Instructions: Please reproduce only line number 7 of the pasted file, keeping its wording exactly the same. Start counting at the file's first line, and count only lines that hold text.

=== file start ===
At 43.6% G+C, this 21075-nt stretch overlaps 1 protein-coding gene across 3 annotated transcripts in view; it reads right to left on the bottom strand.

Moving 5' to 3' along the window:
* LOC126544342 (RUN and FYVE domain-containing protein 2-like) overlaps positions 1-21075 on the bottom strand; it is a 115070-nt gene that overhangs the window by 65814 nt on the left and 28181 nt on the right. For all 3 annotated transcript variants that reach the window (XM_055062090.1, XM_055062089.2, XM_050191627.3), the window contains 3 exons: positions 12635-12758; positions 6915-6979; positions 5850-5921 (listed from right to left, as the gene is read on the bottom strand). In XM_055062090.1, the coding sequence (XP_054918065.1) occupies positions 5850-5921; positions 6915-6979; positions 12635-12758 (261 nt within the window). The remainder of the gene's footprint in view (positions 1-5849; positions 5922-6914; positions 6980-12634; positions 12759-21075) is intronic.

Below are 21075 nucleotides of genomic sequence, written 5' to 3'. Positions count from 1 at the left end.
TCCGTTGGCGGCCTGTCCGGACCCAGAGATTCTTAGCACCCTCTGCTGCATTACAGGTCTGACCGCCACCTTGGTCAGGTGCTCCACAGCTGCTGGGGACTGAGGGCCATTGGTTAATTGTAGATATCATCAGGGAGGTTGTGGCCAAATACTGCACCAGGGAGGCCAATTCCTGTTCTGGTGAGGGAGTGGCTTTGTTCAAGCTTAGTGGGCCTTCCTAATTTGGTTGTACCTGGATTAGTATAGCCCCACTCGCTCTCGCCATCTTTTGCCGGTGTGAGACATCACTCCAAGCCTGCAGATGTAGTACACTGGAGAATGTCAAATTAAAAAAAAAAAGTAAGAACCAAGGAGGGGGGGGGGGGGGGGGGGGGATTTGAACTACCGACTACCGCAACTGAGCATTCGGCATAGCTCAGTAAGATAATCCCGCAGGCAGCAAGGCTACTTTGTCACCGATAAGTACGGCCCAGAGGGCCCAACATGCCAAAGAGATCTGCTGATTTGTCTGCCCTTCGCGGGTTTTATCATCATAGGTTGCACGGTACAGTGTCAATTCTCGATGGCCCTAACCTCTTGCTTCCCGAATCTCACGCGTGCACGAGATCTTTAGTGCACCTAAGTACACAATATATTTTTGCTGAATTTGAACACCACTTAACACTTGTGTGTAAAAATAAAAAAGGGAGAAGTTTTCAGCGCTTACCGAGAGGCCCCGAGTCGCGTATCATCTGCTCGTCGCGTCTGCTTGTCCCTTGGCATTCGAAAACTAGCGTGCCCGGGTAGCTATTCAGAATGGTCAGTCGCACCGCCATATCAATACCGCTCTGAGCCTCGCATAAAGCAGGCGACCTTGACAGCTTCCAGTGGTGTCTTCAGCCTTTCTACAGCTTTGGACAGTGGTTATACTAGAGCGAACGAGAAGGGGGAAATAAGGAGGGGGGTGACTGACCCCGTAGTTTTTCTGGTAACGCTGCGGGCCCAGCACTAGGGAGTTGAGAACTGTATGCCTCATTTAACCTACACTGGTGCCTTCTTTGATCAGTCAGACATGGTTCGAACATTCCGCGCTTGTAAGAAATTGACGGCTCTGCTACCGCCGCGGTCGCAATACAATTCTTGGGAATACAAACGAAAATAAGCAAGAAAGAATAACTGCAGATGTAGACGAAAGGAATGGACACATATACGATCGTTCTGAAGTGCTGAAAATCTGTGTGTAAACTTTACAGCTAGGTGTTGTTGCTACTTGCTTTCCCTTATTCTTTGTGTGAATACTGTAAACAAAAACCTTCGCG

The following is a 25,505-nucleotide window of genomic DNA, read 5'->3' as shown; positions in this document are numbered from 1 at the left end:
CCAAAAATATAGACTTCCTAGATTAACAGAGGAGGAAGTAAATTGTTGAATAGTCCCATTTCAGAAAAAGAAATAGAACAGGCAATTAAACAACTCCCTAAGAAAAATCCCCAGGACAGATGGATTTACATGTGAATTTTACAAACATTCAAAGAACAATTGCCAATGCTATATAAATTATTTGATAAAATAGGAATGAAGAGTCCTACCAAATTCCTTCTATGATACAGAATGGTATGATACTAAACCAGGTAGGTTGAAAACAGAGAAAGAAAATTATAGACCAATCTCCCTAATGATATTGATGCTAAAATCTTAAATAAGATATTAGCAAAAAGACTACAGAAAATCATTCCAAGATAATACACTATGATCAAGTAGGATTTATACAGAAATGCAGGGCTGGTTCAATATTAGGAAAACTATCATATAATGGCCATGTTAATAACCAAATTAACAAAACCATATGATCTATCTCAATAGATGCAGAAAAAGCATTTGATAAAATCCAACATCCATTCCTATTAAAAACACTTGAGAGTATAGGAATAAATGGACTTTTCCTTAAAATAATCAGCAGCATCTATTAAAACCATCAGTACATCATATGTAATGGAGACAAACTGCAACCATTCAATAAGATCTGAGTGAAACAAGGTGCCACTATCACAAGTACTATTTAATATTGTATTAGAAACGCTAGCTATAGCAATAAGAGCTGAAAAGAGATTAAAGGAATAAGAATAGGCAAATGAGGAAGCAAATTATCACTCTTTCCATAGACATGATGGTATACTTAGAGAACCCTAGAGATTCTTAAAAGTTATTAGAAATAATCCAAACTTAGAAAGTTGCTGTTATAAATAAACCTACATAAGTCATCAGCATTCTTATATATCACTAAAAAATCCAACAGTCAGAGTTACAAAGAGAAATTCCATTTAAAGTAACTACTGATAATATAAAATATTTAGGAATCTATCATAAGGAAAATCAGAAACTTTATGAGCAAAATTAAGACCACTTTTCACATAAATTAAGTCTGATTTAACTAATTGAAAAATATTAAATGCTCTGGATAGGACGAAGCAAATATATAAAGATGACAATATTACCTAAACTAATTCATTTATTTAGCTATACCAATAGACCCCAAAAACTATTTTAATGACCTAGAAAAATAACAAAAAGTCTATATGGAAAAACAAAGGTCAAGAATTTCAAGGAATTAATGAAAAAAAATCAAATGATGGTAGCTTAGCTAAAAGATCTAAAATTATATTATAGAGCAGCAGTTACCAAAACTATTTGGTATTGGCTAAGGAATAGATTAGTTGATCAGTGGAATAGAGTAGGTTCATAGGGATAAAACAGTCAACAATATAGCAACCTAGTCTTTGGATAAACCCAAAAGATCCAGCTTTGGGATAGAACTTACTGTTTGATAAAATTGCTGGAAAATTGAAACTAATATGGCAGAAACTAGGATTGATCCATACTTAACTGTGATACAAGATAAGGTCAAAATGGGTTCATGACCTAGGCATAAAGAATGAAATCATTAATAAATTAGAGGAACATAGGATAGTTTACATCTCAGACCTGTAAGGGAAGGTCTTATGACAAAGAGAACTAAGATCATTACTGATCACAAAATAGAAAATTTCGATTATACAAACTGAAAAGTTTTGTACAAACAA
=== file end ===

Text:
CCAAAAATATAGACTTCCTAGATTAACAGAGGAGGAAGTAAATTGTTGAATAGTCCCATTTCAGAAAAAGAAATAGAACAGGCAATTAAACAACTCCCTAAGAAAAATCCCCAGGACAGATGGATTTACATGTGAATTTTACAAACATTCAAAGAACAATTGCCAATGCTATATAAATTATTTGATAAAATAGGAATGAAGAGTCCTACCAAATTCCTTCTATGATACAGAATGGTATGATACTAAACCAGGTAGGTTGAAAACAGAGAAAGAAAATTATAGACCAATCTCCCTAATGATATTGATGCTAAAATCTTAAATAAGATATTAGCAAAAAGACTACAGAAAATCATTCCAAGATAATACACTATGATCAAGTAGGATTTATACAGAAATGCAGGGCTGGTTCAATATTAGGAAAACTATCATATAATGGCCATGTTAATAACCAAATTAACAAAACCATATGATCTATCTCAATAGATGCAGAAAAAGCATTTGATAAAATCCAACATCCATTCCTATTAAAAACACTTGAGAGTATAGGAATAAATGGACTTTTCCTTAAAATAATCAGCAGCATCTATTAAAACCATCAGTACATCATATGTAATGGAGACAAACTGCAACCATTCAATAAGATCTGAGTGAAACAAGGTGCCACTATCACAAGTACTATTTAATATTGTATTAGAAACGCTAGCTATAGCAATAAGAGCTGAAAAGAGATTAAAGGAATAAGAATAGGCAAATGAGGAAGCAAATTATCACTCTTTCCATAGACATGATGGTATACTTAGAGAACCCTAGAGATTCTTAAAAGTTATTAGAAATAATCCAAACTTAGAAAGTTGCTGTTATAAATAAACCTACATAAGTCATCAGCATTCTTATATATCACTAAAAAATCCAACAGTCAGAGTTACAAAGAGAAATTCCATTTAAAGTAACTACTGATAATATAAAATATTTAGGAATCTATCATAAGGAAAATCAGAAACTTTATGAGCAAAATTAAGACCACTTTTCACATAAATTAAGTCTGATTTAACTAATTGAAAAATATTAAATGCTCTGGATAGGACGAAGCAAATATATAAAGATGACAATATTACCTAAACTAATTCATTTATTTAGCTATACCAATAGACCCCAAAAACTATTTTAATGACCTAGAAAAATAACAAAAAGTCTATATGGAAAAACAAAGGTCAAGAATTTCAAGGAATTAATGAAAAAAAATCAAATGATGGTAGCTTAGCTAAAAGATCTAAAATTATATTATAGAGCAGCAGTTACCAAAACTATTTGGTATTGGCTAAGGAATAGATTAGTTGATCAGTGGAATAGAGTAGGTTCATAGGGATAAAACAGTCAACAATATAGCAACCTAGTCTTTGGATAAACCCAAAAGATCCAGCTTTGGGATAGAACTTACTGTTTGATAAAATTGCTGGAAAATTGAAACTAATATGGCAGAAACTAGGATTGATCCATACTTAACTGTGATACAAGATAAGGTCAAAATGGGTTCATGACCTAGGCATAAAGAATGAAATCATTAATAAATTAGAGGAACATAGGATAGTTTACATCTCAGACCTGTAAGGGAAGGTCTTATGACAAAGAGAACTAAGATCATTACTGATCACAAAATAGAAAATTTCGATTATACAAACTGAAAAGTTTTGTACAAACAA